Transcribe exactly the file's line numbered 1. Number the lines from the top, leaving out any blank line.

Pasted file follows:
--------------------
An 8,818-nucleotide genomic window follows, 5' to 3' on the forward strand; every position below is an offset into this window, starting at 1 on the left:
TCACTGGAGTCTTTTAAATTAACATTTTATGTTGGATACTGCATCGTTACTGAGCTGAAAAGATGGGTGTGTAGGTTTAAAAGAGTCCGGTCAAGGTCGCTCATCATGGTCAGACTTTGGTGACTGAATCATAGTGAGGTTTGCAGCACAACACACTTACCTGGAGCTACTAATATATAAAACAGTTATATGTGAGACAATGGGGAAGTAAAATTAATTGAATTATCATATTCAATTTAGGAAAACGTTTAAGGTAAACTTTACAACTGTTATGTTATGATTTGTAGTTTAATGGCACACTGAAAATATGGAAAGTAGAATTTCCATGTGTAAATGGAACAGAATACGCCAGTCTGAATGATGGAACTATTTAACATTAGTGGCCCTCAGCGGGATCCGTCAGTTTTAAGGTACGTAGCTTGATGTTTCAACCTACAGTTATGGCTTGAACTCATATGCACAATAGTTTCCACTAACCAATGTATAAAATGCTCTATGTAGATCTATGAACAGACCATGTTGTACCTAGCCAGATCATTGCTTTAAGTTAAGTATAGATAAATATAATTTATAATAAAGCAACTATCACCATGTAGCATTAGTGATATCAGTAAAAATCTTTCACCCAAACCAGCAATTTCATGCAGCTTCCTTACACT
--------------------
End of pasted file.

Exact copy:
An 8,818-nucleotide genomic window follows, 5' to 3' on the forward strand; every position below is an offset into this window, starting at 1 on the left: